As they suffered together, bishop Hugh Latimer spoke these famous words of encouragement to Bishop Nicholas Ridley: “Be of good comfort, Master Ridley and play the man. We shall this day light such a candle by God’s grace in England as I trust shall never be put out.”

Foxe saw the persecutions as the inevitable outworking of the war between the two humanities, which had their foundation in the sovereignty of God in the doctrine of election. “Predestination is the eternal decrement of God, purposed before in Himself, what should befall all men, either to salvation, or damnation.”

Implications for subsequent history. The persecutions of Mary yielded to the tolerance of her half-sister, Elizabeth I in 1558. During the reign of Elizabeth a copy of Foxe’s Book of Martyrs was placed in every parish church for the benefit of those who could not afford a copy. This kept the memory of Roman Catholic cruelty alive for generations and steeled the British in the battle against Spain. That battle involved assistance to Holland under Elizabeth and assistance to Protestant Germany during the Thirty Years War under James I.

Spanish atrocities in the Inquisition, the Netherlands War for Independence, the St. Bartholomew’s Day massacre, the Spanish Armada, and the Gunpowder plot are all recorded as evidence of the Papist drive for domination. Eventually, this led to the downfall of the powerful Spanish empire and the ascendancy of Protestant England to a position of world dominance. The coup-de-grace came with the defeat of the Spanish Armada in the English Channel in 1588. Phillip II had commissioned the Armada for an invasion of England, which had prevented him from conquering the Netherlands.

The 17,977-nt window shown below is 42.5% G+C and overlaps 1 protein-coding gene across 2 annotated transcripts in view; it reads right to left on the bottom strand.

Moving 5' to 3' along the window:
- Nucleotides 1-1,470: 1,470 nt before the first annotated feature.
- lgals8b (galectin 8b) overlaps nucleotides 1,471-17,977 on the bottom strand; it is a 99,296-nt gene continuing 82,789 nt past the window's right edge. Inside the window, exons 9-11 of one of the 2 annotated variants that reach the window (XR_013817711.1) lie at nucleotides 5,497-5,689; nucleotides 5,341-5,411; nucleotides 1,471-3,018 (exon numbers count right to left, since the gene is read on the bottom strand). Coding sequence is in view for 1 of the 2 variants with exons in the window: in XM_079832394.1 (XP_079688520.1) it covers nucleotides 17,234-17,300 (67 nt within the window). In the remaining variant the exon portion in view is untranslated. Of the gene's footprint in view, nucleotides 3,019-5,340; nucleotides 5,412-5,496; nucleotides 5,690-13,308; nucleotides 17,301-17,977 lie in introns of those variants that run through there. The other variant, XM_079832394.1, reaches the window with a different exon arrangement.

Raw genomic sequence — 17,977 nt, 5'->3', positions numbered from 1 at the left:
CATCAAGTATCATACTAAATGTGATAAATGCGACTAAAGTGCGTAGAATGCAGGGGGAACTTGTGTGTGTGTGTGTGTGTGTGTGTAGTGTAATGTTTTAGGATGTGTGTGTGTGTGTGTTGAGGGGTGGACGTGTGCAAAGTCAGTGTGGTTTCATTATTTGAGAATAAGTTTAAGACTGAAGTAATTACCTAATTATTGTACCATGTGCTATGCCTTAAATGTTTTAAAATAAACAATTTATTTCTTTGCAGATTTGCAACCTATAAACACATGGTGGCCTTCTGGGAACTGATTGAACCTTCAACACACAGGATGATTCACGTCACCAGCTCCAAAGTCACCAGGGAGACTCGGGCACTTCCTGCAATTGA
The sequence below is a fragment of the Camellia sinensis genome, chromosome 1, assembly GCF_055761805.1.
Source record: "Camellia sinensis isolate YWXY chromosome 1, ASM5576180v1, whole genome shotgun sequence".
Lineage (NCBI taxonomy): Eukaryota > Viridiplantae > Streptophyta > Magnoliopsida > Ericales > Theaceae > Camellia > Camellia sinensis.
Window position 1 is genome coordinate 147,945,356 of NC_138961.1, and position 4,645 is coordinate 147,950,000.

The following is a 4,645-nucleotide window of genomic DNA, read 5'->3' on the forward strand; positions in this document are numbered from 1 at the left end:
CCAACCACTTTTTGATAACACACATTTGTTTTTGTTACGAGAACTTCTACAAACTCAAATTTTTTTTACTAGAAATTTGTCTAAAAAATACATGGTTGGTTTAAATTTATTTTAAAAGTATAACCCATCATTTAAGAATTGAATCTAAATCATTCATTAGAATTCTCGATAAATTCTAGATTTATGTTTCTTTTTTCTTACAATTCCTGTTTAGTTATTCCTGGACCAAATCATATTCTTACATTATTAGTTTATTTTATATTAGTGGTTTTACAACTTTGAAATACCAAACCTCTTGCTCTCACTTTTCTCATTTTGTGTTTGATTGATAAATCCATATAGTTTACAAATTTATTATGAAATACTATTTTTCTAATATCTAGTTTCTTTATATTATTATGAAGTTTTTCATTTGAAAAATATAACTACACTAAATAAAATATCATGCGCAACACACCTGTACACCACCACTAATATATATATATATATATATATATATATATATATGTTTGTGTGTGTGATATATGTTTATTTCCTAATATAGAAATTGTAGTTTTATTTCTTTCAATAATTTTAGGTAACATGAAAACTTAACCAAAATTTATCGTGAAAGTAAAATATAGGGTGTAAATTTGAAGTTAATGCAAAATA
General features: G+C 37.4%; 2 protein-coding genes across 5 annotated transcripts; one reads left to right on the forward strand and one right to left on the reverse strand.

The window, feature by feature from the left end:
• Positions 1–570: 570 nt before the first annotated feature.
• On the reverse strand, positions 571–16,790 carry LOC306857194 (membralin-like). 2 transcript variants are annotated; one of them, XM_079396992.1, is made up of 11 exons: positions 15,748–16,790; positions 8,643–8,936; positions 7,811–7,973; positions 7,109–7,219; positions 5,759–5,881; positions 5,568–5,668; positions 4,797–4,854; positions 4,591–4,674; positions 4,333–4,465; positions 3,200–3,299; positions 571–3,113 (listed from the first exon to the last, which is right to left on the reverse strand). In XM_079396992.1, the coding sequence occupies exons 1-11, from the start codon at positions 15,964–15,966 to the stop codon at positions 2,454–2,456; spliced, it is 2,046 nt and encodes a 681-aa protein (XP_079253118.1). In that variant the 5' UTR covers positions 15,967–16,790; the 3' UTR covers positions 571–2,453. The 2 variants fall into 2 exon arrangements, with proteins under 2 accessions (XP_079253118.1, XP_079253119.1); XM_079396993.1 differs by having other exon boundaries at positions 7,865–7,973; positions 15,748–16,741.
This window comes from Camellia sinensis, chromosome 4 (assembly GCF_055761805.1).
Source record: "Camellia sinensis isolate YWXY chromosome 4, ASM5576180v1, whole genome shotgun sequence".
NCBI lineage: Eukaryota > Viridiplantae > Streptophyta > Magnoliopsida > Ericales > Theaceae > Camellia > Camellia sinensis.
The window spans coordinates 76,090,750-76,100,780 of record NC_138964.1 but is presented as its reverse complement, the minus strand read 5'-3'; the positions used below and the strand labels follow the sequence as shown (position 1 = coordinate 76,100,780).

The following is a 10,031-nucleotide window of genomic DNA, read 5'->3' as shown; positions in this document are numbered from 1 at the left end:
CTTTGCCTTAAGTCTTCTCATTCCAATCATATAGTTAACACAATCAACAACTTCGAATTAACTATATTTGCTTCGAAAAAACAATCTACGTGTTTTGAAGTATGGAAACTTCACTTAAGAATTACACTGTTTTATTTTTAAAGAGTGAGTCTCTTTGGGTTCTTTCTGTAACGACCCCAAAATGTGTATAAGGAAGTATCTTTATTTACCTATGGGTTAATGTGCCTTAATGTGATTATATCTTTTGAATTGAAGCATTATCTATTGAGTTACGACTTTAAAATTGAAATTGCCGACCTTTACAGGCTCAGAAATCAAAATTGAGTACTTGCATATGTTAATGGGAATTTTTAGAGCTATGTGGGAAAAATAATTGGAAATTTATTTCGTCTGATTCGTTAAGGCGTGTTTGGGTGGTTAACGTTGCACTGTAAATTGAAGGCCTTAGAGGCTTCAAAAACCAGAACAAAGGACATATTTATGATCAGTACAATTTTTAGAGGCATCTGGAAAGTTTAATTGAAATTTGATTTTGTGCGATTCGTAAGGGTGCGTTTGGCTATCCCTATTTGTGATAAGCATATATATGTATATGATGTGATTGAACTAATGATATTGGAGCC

“In his honest and compassionate accounts of man’s search for spiritual truth, and the persecution and death that accompanied that search, John Foxe etched a detailed picture of the English Reformation that would have otherwise remained unknown. But more importantly, he has left the Christian faith of all ages a legacy of inspiration and courage” (1).

Biblical analysis. At the dawn of the third millennium the persecution of the church continues unabated around the world, primarily in Communist China and in Muslim countries of Africa and the East Indies. Jesus and other Biblical writers foretold as much. “In the world ye shall have tribulation,” said Jesus, “but be of good courage, I have overcome the world.” It is the privilege and challenge of the Christian to endure such persecution for the sake of Christ. In the Book of Revelation, the martyrs are promised a crown of life.

Corrective or Prescriptive Actions: In spite of the promise of persecution, the Biblical ideal is that Christians should live in peace and propagate the gospel. For this reason Paul exhorted the believers that “supplications, prayers, intercessions, and giving of thanks, be made for all men; for kings, and for all that are in authority; that we may lead a quiet and peaceable life in all godliness and honesty. For this is good and acceptable in the sight of God our Savior; Who will have all men to be saved….” (I Tim. 2:1-4).